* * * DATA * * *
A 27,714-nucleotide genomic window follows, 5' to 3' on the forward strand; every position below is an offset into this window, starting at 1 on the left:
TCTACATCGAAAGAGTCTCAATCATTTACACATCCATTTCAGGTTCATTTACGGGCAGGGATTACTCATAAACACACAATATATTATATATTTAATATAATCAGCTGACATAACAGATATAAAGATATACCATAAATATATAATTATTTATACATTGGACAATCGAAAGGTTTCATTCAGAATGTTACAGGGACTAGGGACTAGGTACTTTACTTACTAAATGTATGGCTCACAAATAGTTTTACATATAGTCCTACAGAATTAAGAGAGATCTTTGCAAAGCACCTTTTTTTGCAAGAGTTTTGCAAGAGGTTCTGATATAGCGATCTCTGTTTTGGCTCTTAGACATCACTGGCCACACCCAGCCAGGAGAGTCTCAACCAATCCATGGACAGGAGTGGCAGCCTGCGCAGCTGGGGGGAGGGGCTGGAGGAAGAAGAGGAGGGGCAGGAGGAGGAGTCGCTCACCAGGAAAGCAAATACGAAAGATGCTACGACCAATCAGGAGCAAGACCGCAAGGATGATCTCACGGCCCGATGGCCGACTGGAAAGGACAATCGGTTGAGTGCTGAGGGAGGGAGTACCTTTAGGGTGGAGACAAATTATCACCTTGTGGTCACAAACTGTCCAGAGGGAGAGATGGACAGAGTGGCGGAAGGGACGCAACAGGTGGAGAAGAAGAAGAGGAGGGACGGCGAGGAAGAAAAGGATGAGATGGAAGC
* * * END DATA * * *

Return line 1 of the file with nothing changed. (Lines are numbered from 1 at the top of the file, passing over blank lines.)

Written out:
A 27,714-nucleotide genomic window follows, 5' to 3' on the forward strand; every position below is an offset into this window, starting at 1 on the left: